relaxed with a chance of trainers

Sensual, magical, feminine, the sari is one of the most versatile garments. The Indian national costume is usually associated with traditional, even welcoming, women, but the country’s youth are breaking this stereotype by personalizing the look in a way that is both practical and comfortable, and making the saree worn on a daily basis.

Whether it’s playing with draping styles, pairing the garment with leggings or jeans, and replacing the choli blouse with a t-shirt or cropped top, the new generation sees the saree as a staple of the contemporary wardrobe, thanks to social workers and social media stars.

Shortly after Eshna Kutty’s hula-hooping video – in a saree, wide-legged pants, and sneakers – went viral, many young women copied her relaxed style of draping, which is widely regarded as a waste of time and an obstacle to daily activities.

More and more women are now doing “unusual” things while wearing a saree. Jayanthi Sampathkumar, senior director of engineering at Google in Hyderabad, has been running marathons in a saree since 2017.

She ran her first full 42-kilometer marathon at the Airtel Hyderabad Marathon the same year she broke the Guinness World Record for fastest saree race. “For this race I got myself a light nine-meter Ikat saree and wore it Madisar style with slight modifications,” she says.

We have reinvented hand-woven fabrics to give them a contemporary look and appeal to young people and working women.

Ramesh Menon, Founder of Save the Loom

More sari-clad athletes young and old can be found in the Pinkathon, a women-only marathon with a “sari run” segment hosted by actor, model and humanitarian Milind Soman.

Ramesh Menon is another man with a sari revival plan, who was devastated by the destruction caused by flooding in his hometown, Chendamangalam, Kerala, in 2018. Menon started Save the Loom, a non-profit organization to help affected weavers and revive all destroyed looms.

“Since then, we have reinvented hand-woven fabrics like kasavu to give them a contemporary look and appeal to young people and working women,” Menon explains. The brand’s Vidhi line, for example, is a collection of lightweight, breathable sarees in classic designs originally intended for female lawyers going about their business in stuffy courtrooms. The range has since become popular with other professional women.

Lover of hand looms and passionate about sarees, Mrinalini Shastry from Hyderabad has launched a dynamic start-up called Six Yards Plus for women who care about the environment and society and are looking for more versatile and versatile sarees. sustainable. “We are also constantly innovating to meet the demands of our young customers, given their limitations in terms of experience and time to shop in the traditional way,” says Shastry.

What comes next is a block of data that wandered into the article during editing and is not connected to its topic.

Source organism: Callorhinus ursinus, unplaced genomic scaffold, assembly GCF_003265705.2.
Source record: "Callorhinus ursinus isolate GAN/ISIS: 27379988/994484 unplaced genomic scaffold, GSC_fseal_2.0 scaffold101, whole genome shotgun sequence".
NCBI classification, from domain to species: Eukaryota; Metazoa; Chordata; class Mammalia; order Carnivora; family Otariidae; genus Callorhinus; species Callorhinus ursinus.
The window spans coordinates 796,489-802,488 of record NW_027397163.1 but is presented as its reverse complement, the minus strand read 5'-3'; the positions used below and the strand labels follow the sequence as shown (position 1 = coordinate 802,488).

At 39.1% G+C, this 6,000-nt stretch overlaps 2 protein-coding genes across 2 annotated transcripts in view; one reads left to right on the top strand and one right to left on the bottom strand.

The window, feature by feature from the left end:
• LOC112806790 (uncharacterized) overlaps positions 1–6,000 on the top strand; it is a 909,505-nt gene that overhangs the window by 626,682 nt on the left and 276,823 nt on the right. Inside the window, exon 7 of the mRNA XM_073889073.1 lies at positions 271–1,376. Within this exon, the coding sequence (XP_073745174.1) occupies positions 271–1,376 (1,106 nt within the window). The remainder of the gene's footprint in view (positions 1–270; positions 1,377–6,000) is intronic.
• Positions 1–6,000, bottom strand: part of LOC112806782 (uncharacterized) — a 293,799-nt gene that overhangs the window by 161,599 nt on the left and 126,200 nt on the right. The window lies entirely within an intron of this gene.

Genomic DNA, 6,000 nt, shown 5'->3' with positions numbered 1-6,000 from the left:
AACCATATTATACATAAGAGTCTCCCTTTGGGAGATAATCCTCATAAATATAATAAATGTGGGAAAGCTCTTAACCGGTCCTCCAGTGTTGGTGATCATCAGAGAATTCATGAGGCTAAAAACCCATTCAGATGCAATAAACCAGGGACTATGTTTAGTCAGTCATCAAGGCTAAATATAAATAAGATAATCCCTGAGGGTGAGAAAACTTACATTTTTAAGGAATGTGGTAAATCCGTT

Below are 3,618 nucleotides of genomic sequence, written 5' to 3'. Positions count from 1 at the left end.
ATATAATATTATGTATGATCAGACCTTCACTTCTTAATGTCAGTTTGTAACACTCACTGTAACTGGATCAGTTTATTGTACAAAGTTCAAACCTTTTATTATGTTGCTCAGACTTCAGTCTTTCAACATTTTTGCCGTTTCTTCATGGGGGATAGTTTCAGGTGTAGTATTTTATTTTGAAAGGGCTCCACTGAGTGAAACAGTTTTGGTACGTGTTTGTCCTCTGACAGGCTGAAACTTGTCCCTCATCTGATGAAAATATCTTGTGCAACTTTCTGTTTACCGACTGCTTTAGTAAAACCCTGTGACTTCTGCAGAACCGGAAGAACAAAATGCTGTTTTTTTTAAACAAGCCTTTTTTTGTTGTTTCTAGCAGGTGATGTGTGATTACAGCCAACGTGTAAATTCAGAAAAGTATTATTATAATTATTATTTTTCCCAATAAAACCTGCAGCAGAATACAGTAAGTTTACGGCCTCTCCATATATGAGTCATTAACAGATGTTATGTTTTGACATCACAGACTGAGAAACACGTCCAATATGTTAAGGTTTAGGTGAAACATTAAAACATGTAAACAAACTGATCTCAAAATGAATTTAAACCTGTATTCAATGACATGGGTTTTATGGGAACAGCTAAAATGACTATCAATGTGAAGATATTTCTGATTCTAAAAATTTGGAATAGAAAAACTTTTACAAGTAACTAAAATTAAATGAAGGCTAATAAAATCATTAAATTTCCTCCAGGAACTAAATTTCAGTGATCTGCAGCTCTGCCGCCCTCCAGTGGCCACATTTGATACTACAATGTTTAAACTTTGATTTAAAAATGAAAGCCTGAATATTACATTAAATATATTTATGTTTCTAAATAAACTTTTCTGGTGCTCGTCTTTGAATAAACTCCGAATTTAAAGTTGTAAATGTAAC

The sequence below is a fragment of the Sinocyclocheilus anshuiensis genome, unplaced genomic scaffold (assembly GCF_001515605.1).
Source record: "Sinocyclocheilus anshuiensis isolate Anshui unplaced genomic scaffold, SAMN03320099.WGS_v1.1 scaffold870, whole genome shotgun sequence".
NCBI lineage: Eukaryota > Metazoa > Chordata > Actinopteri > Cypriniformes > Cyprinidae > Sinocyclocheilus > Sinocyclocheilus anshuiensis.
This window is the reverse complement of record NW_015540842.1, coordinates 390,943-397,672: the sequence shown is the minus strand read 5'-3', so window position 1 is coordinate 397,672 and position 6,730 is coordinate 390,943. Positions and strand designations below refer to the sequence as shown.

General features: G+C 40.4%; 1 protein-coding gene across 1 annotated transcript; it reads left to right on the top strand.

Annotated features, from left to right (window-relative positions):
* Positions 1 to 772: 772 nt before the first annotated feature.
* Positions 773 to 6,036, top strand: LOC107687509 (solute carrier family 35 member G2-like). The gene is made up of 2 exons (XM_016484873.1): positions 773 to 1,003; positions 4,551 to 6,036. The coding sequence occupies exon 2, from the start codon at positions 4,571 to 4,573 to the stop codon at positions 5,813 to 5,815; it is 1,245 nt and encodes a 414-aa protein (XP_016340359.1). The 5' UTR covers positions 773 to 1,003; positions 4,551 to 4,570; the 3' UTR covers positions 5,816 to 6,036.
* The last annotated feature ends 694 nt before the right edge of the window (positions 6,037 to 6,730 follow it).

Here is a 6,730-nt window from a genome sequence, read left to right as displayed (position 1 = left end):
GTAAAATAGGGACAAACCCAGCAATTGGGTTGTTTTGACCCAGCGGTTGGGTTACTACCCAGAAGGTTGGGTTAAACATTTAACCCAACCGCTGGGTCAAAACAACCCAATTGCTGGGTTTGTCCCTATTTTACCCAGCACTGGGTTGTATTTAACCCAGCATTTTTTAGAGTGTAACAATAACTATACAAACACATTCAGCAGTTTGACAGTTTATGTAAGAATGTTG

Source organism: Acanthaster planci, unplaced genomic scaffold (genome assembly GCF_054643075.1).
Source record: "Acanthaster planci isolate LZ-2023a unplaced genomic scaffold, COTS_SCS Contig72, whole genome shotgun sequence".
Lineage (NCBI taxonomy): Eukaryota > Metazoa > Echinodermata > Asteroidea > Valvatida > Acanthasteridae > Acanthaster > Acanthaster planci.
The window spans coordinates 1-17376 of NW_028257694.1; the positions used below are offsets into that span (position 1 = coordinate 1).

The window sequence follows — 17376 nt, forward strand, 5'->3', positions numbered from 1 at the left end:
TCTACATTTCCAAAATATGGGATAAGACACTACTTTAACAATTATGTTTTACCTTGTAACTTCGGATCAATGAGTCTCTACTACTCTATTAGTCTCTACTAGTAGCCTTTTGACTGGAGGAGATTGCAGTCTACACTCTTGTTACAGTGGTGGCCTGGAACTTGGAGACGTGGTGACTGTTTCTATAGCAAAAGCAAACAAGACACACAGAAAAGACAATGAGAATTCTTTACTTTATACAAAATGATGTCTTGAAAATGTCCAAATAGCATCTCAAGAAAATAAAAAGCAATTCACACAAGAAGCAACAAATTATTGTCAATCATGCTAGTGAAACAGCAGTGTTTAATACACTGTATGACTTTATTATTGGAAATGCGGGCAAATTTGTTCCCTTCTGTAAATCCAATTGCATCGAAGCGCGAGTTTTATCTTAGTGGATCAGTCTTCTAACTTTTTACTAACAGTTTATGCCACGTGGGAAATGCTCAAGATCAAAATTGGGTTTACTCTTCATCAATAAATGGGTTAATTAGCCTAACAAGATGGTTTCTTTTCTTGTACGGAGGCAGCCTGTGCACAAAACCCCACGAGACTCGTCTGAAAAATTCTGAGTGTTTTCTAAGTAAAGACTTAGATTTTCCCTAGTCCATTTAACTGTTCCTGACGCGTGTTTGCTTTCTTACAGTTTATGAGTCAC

The Sari Surprise unboxing program, for example, requires women to choose one of three categories – earthy, vibrant, or festive – and complete a brief quiz about their lifestyle priorities, before receiving a saree packet that meets their aesthetic needs and preferences.

Sari spin-offs are also popping up across the country to take advantage of the growing interest of young women.

Shruti Kasat of The Saree Sneakers, for example, designs intricately embroidered sneakers to match sarees and other traditional Indian clothing (although it’s not uncommon to see women – even new-age brides – pair their sarees with sneakers. trendy white).

In the online sphere, Border and Autumn is a digital publication created to showcase Indian crafts and fashion. Her project The Sari Series was born out of Creative Director Malika V Kashyap’s passion for showcasing the many ways a sari can be draped other than the typical Nivi style.

The project is a digital repository of 90 short videos that describe 83 styles of draping, as well as three short films that “capture how the textures of the sari can envelop us, how they can travel with us like a second skin and comfort us like a friend. “.

Update: November 7, 2021, 3:31 a.m.

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